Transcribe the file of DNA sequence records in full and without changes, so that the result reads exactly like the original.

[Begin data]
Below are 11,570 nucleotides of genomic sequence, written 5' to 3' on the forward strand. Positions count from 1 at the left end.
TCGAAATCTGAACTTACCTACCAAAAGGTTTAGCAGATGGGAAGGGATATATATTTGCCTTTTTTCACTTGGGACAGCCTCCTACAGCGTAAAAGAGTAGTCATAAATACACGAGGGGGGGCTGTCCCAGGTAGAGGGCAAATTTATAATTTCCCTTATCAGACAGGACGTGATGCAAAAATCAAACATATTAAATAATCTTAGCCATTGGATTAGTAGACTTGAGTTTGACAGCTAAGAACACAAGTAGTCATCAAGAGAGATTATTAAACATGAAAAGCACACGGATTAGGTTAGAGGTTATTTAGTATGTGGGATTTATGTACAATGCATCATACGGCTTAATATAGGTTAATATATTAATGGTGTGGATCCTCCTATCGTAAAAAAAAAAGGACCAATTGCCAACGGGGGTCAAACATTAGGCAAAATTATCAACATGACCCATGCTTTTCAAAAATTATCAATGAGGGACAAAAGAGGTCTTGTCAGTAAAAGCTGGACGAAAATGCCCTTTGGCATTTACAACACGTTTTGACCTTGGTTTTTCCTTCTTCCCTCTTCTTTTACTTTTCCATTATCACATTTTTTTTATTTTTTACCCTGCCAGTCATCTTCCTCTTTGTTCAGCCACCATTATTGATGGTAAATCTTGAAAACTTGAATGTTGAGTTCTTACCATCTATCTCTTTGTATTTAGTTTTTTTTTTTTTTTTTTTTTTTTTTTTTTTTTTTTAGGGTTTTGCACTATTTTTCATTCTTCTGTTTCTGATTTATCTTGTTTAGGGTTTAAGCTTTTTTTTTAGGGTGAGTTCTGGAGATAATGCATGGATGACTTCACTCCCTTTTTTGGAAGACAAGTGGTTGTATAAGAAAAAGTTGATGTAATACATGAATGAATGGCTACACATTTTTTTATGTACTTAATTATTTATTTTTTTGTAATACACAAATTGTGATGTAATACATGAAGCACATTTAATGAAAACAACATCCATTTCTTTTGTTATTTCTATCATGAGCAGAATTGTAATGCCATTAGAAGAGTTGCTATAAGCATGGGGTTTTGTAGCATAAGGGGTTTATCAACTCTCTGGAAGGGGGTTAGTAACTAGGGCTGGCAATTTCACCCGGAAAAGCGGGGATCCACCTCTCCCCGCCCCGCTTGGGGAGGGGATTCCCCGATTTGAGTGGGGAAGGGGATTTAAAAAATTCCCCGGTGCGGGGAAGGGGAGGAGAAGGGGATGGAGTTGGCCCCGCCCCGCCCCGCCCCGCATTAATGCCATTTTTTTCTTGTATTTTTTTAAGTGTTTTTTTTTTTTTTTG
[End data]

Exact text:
Below are 11,570 nucleotides of genomic sequence, written 5' to 3' on the forward strand. Positions count from 1 at the left end.
TCGAAATCTGAACTTACCTACCAAAAGGTTTAGCAGATGGGAAGGGATATATATTTGCCTTTTTTCACTTGGGACAGCCTCCTACAGCGTAAAAGAGTAGTCATAAATACACGAGGGGGGGCTGTCCCAGGTAGAGGGCAAATTTATAATTTCCCTTATCAGACAGGACGTGATGCAAAAATCAAACATATTAAATAATCTTAGCCATTGGATTAGTAGACTTGAGTTTGACAGCTAAGAACACAAGTAGTCATCAAGAGAGATTATTAAACATGAAAAGCACACGGATTAGGTTAGAGGTTATTTAGTATGTGGGATTTATGTACAATGCATCATACGGCTTAATATAGGTTAATATATTAATGGTGTGGATCCTCCTATCGTAAAAAAAAAAGGACCAATTGCCAACGGGGGTCAAACATTAGGCAAAATTATCAACATGACCCATGCTTTTCAAAAATTATCAATGAGGGACAAAAGAGGTCTTGTCAGTAAAAGCTGGACGAAAATGCCCTTTGGCATTTACAACACGTTTTGACCTTGGTTTTTCCTTCTTCCCTCTTCTTTTACTTTTCCATTATCACATTTTTTTTATTTTTTACCCTGCCAGTCATCTTCCTCTTTGTTCAGCCACCATTATTGATGGTAAATCTTGAAAACTTGAATGTTGAGTTCTTACCATCTATCTCTTTGTATTTAGTTTTTTTTTTTTTTTTTTTTTTTTTTTTTTTTTTTTAGGGTTTTGCACTATTTTTCATTCTTCTGTTTCTGATTTATCTTGTTTAGGGTTTAAGCTTTTTTTTTAGGGTGAGTTCTGGAGATAATGCATGGATGACTTCACTCCCTTTTTTGGAAGACAAGTGGTTGTATAAGAAAAAGTTGATGTAATACATGAATGAATGGCTACACATTTTTTTATGTACTTAATTATTTATTTTTTTGTAATACACAAATTGTGATGTAATACATGAAGCACATTTAATGAAAACAACATCCATTTCTTTTGTTATTTCTATCATGAGCAGAATTGTAATGCCATTAGAAGAGTTGCTATAAGCATGGGGTTTTGTAGCATAAGGGGTTTATCAACTCTCTGGAAGGGGGTTAGTAACTAGGGCTGGCAATTTCACCCGGAAAAGCGGGGATCCACCTCTCCCCGCCCCGCTTGGGGAGGGGATTCCCCGATTTGAGTGGGGAAGGGGATTTAAAAAATTCCCCGGTGCGGGGAAGGGGAGGAGAAGGGGATGGAGTTGGCCCCGCCCCGCCCCGCCCCGCATTAATGCCATTTTTTTCTTGTATTTTTTTAAGTGTTTTTTTTTTTTTTTG